by Dr Ray Andrew
Suppose you’re planning a long driving trip. Your car has over 100,000 miles on it but doesn’t make any funny noises and seems to run just fine around town and on short trips. But you want to do whatever you reasonably can to ensure that your trip isn’t ruined by some unforeseen preventable breakdown. So you take the car to the shop and have a good mechanic look it over. You could have him take apart and examine all the major systems for wear and tear, but the labor would be prohibitively expensive. Moreover it is entirely possible—mechanics being human, and your car being old—that something might not be put back together just right during the process. Fortunately, modern technology enables car owners and mechanics to analyze automotive systems electronically, without the expense and risk of taking them completely apart.
Similarly, scientific progress enables cutting-edge physicians to evaluate the health of many body systems without taking them apart or even exposing them to long-term dangers, such as the ionizing radiation caused by heart catheterization, mammograms, and CT scans, for example.
As all of us rack up mileage in our bodies, concern about heart disease, cancer, stroke, dementia, diabetes, and nursing home placement naturally begin to occupy more and more of our attention. Just as the best time to solve a car problem is at home before the trip instead of on a country road a hundred miles from a shop, the best time to address health problems is when you are feeling well instead of when you are in the hospital after a heart attack. Fortunately, in our offices, we are increasingly able to bring the latest tools to the table to identify looming engine and other problems and help patients address them before the big breakdown.
Photoplethysmography is one such tool. The technology is amazing but its application is simple: a painless probe is placed on your finger and toe for a total of six minutes. Instantly you have a graph depicting the flow of blood from your heart to these two points. The resultant waveform reveals whether your arteries are flexible, as they were designed to be, or stiff and plaque-filled, indicating risk of heart disease, stroke, peripheral arterial disease, erectile dysfunction, and other vascular problems. Wouldn’t you rather do this today—risk-free—than have a catheter run from your groin to your heart tomorrow, with the attendant risks of infection, heart attack, and death?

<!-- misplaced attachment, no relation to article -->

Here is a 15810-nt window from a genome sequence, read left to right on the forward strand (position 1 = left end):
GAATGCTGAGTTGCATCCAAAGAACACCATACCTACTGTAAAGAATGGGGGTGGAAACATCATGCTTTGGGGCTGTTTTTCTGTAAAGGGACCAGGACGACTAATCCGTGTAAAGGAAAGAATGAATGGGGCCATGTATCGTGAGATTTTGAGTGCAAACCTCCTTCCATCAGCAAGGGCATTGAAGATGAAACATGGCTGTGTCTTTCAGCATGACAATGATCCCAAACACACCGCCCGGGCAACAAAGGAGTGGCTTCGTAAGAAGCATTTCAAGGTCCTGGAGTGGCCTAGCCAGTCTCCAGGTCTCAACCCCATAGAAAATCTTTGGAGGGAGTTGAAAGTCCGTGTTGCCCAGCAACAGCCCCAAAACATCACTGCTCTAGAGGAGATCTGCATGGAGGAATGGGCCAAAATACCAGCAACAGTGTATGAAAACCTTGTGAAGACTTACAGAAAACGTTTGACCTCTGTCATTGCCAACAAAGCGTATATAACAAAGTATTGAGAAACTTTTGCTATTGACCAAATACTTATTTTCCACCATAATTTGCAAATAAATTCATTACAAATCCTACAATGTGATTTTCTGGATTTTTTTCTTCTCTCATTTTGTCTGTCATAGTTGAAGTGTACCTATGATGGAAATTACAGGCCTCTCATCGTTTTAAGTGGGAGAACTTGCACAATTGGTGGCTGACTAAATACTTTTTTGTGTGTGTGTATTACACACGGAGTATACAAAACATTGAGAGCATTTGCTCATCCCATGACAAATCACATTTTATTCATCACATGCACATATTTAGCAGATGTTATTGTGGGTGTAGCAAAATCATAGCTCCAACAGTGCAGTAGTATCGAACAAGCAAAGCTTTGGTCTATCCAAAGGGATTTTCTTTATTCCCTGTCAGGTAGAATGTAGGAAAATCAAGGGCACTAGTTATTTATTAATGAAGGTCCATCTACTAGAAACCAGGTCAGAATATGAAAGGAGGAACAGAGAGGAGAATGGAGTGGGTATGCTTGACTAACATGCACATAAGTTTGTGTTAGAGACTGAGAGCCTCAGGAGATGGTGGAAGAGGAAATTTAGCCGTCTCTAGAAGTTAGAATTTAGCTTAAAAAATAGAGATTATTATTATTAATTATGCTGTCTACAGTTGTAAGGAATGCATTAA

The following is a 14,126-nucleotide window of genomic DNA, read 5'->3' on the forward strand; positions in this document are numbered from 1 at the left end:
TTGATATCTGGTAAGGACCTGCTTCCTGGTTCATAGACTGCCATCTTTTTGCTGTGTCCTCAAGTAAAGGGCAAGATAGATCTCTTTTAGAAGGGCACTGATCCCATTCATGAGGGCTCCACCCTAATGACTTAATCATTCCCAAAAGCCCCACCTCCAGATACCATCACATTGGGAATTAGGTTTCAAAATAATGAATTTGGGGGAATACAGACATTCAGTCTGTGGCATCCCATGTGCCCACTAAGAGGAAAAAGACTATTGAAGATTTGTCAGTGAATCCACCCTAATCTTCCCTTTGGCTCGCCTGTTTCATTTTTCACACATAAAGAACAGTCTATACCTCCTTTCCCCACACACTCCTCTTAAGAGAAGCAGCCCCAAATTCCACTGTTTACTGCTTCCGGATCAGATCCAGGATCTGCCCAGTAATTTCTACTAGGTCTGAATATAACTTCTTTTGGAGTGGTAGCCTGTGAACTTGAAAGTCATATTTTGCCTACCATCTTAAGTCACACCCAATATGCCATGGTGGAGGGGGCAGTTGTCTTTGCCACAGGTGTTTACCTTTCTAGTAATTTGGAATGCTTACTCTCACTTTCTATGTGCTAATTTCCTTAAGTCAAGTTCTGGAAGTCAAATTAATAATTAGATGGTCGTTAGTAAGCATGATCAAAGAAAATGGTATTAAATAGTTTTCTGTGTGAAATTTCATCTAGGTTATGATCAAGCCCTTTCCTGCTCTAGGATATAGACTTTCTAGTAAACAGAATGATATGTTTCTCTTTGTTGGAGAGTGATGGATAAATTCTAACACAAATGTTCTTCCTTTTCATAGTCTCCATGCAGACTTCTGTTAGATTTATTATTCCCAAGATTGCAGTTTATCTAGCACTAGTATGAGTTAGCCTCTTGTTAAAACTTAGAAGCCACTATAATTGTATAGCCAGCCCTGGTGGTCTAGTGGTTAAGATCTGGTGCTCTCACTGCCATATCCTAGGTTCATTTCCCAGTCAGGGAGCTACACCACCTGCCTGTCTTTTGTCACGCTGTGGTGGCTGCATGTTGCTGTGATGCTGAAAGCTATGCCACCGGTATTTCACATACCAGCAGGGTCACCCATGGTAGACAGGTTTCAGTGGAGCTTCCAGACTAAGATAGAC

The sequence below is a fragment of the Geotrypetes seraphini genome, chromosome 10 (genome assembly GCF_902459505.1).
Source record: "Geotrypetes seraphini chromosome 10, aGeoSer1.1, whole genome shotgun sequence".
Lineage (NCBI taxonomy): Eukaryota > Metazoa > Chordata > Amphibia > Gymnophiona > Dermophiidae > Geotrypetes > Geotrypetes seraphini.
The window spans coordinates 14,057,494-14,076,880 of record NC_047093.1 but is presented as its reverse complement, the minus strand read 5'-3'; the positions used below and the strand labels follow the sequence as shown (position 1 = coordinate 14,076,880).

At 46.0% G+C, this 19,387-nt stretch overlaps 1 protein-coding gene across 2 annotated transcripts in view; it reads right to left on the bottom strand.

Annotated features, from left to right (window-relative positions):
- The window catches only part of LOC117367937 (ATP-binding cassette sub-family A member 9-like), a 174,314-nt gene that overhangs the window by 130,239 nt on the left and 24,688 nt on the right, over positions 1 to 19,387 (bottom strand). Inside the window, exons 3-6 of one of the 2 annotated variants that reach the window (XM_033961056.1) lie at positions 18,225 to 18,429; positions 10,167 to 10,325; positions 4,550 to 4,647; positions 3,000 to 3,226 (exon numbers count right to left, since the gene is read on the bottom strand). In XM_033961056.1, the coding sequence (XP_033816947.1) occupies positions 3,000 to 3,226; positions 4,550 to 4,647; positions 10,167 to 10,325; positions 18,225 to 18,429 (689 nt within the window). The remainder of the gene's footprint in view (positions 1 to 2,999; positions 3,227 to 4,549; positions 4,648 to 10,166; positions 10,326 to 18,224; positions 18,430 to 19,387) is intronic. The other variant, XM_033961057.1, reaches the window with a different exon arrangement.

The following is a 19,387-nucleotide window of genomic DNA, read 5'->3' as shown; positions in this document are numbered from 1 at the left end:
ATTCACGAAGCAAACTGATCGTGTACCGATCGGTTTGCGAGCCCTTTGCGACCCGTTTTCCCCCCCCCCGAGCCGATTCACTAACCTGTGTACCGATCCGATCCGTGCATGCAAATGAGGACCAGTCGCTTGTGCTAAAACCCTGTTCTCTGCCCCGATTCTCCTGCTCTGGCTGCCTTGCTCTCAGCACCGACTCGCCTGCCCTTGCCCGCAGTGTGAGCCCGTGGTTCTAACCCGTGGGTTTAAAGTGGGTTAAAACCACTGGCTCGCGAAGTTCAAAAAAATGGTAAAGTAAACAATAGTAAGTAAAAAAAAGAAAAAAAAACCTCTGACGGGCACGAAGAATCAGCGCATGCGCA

Roughly half of Americans with heart disease have “normal” cholesterol, and many of these are already taking statin drugs. Sure it’s nice to hear that, by taking a certain drug, your cholesterol has become “normal.” Unfortunately, this reassurance yields a false sense of security. Both reality and the latest science betray the notion that the four basic cholesterol numbers have any meaningful predictive value for heart disease. This is why Dr. Mark Houston and many others have long taught that standard cholesterol testing is useless. Fifteen years ago, Dr. Andrew learned from preventive cardiologists to use an affordable but much more sophisticated cholesterol panel that does actually correlate with risk of vascular disease.
But this is not enough. Even a thorough evaluation of the gasoline going into an engine tells us nothing about the oil, which is just as critical. There are a number of factors other than cholesterol, blood pressure, blood sugar, and weight that a good functional medicine physician evaluates and addresses to help patients identify and reverse risk of the aforementioned inflammatory diseases.
For decades, Western medicine has been focused on a very limited subset of the risk factors that contribute to heart disease and stroke. While doctors trained in metabolic and regenerative medicine evaluate and treat a much broader range of risk factors, tools such as photoplethysmography allow them to go a step farther. Identifying the number and severity of one’s risk factors helps reveal potential for disease but does not tell us if you actually have damaged blood vessels.
Photoplethysmography enables staff at Grand County Wellness Center and Hormone Centers of Utah to identify actual diseased arteries before the damage becomes severe enough to cause a life-changing event such as a heart attack or stroke. This can be useful for young and old alike, considering that autopsies on Vietnam soldiers as young as age 18 found plaques in arteries!
But looking ahead only helps if repairs can be made and improvements verified. In our offices, we also provide patients the tools to make the necessary repairs and then reevaluate to demonstrate whether the chosen interventions are effective in each patient’s case or additional repairs need to be made.
If you are hoping for another 100,000 miles (or more) and would like to maximize your chances of an enjoyable, worry-free trip, ask your functional medicine-trained physician about photoplethysmography and other cutting-edge tools. It’s not just about adding years to your life, but adding life to your years. If you don’t have your health, it doesn’t much matter what else you do have.